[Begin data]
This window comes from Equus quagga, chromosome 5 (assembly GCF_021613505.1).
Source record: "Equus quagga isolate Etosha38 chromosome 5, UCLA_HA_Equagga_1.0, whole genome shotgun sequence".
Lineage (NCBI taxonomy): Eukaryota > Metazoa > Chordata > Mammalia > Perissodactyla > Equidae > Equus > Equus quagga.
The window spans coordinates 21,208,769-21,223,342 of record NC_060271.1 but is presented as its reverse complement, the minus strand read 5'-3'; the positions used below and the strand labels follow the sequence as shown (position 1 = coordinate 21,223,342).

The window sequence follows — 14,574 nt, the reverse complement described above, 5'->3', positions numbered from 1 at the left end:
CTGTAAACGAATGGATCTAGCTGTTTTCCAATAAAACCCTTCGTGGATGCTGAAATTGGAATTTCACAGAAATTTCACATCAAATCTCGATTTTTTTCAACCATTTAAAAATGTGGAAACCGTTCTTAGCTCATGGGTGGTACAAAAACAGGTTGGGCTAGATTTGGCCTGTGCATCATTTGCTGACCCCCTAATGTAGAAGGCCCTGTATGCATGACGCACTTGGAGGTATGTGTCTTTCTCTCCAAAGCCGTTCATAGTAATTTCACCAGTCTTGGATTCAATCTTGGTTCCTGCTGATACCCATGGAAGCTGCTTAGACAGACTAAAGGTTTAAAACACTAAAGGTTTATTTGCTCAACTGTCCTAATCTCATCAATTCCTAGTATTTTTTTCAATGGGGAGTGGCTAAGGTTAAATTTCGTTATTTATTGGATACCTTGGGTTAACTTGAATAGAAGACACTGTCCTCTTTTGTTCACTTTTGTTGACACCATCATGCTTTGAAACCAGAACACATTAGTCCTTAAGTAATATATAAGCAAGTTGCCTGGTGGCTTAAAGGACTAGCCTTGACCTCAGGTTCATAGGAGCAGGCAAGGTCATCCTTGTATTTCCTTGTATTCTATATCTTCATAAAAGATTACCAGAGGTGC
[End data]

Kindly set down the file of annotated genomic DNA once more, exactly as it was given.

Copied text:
This window comes from Equus quagga, chromosome 5 (assembly GCF_021613505.1).
Source record: "Equus quagga isolate Etosha38 chromosome 5, UCLA_HA_Equagga_1.0, whole genome shotgun sequence".
Lineage (NCBI taxonomy): Eukaryota > Metazoa > Chordata > Mammalia > Perissodactyla > Equidae > Equus > Equus quagga.
The window spans coordinates 21,208,769-21,223,342 of record NC_060271.1 but is presented as its reverse complement, the minus strand read 5'-3'; the positions used below and the strand labels follow the sequence as shown (position 1 = coordinate 21,223,342).

The window sequence follows — 14,574 nt, the reverse complement described above, 5'->3', positions numbered from 1 at the left end:
CTGTAAACGAATGGATCTAGCTGTTTTCCAATAAAACCCTTCGTGGATGCTGAAATTGGAATTTCACAGAAATTTCACATCAAATCTCGATTTTTTTCAACCATTTAAAAATGTGGAAACCGTTCTTAGCTCATGGGTGGTACAAAAACAGGTTGGGCTAGATTTGGCCTGTGCATCATTTGCTGACCCCCTAATGTAGAAGGCCCTGTATGCATGACGCACTTGGAGGTATGTGTCTTTCTCTCCAAAGCCGTTCATAGTAATTTCACCAGTCTTGGATTCAATCTTGGTTCCTGCTGATACCCATGGAAGCTGCTTAGACAGACTAAAGGTTTAAAACACTAAAGGTTTATTTGCTCAACTGTCCTAATCTCATCAATTCCTAGTATTTTTTTCAATGGGGAGTGGCTAAGGTTAAATTTCGTTATTTATTGGATACCTTGGGTTAACTTGAATAGAAGACACTGTCCTCTTTTGTTCACTTTTGTTGACACCATCATGCTTTGAAACCAGAACACATTAGTCCTTAAGTAATATATAAGCAAGTTGCCTGGTGGCTTAAAGGACTAGCCTTGACCTCAGGTTCATAGGAGCAGGCAAGGTCATCCTTGTATTTCCTTGTATTCTATATCTTCATAAAAGATTACCAGAGGTGC